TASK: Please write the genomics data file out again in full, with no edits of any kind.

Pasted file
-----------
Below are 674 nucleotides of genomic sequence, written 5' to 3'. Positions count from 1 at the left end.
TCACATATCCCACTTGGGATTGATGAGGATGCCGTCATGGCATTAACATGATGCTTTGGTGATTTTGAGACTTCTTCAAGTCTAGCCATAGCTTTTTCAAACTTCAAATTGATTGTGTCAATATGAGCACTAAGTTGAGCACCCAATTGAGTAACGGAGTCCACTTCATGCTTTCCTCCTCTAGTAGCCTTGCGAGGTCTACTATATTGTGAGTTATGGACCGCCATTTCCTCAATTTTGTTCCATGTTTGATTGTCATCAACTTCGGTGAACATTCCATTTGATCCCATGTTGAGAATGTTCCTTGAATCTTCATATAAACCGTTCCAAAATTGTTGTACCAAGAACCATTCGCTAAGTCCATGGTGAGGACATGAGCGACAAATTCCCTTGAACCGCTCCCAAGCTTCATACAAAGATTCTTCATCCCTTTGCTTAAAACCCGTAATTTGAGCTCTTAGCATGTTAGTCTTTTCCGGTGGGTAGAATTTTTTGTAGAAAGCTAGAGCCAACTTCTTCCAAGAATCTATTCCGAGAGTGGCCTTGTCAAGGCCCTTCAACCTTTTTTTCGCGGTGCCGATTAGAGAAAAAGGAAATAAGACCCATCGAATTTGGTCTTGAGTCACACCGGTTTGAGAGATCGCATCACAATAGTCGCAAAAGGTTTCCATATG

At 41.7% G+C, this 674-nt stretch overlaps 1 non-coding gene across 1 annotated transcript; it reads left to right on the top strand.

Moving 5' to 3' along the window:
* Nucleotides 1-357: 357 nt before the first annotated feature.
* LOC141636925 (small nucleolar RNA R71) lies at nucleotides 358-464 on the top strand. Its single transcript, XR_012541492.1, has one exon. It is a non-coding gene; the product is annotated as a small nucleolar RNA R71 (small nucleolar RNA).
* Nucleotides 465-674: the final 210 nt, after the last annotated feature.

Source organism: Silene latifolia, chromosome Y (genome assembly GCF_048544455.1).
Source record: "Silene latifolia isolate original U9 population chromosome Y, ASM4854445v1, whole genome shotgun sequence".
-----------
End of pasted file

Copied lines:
Below are 674 nucleotides of genomic sequence, written 5' to 3'. Positions count from 1 at the left end.
TCACATATCCCACTTGGGATTGATGAGGATGCCGTCATGGCATTAACATGATGCTTTGGTGATTTTGAGACTTCTTCAAGTCTAGCCATAGCTTTTTCAAACTTCAAATTGATTGTGTCAATATGAGCACTAAGTTGAGCACCCAATTGAGTAACGGAGTCCACTTCATGCTTTCCTCCTCTAGTAGCCTTGCGAGGTCTACTATATTGTGAGTTATGGACCGCCATTTCCTCAATTTTGTTCCATGTTTGATTGTCATCAACTTCGGTGAACATTCCATTTGATCCCATGTTGAGAATGTTCCTTGAATCTTCATATAAACCGTTCCAAAATTGTTGTACCAAGAACCATTCGCTAAGTCCATGGTGAGGACATGAGCGACAAATTCCCTTGAACCGCTCCCAAGCTTCATACAAAGATTCTTCATCCCTTTGCTTAAAACCCGTAATTTGAGCTCTTAGCATGTTAGTCTTTTCCGGTGGGTAGAATTTTTTGTAGAAAGCTAGAGCCAACTTCTTCCAAGAATCTATTCCGAGAGTGGCCTTGTCAAGGCCCTTCAACCTTTTTTTCGCGGTGCCGATTAGAGAAAAAGGAAATAAGACCCATCGAATTTGGTCTTGAGTCACACCGGTTTGAGAGATCGCATCACAATAGTCGCAAAAGGTTTCCATATG

At 41.7% G+C, this 674-nt stretch overlaps 1 non-coding gene across 1 annotated transcript; it reads left to right on the top strand.

Moving 5' to 3' along the window:
* Nucleotides 1-357: 357 nt before the first annotated feature.
* LOC141636925 (small nucleolar RNA R71) lies at nucleotides 358-464 on the top strand. Its single transcript, XR_012541492.1, has one exon. It is a non-coding gene; the product is annotated as a small nucleolar RNA R71 (small nucleolar RNA).
* Nucleotides 465-674: the final 210 nt, after the last annotated feature.

Source organism: Silene latifolia, chromosome Y (genome assembly GCF_048544455.1).
Source record: "Silene latifolia isolate original U9 population chromosome Y, ASM4854445v1, whole genome shotgun sequence".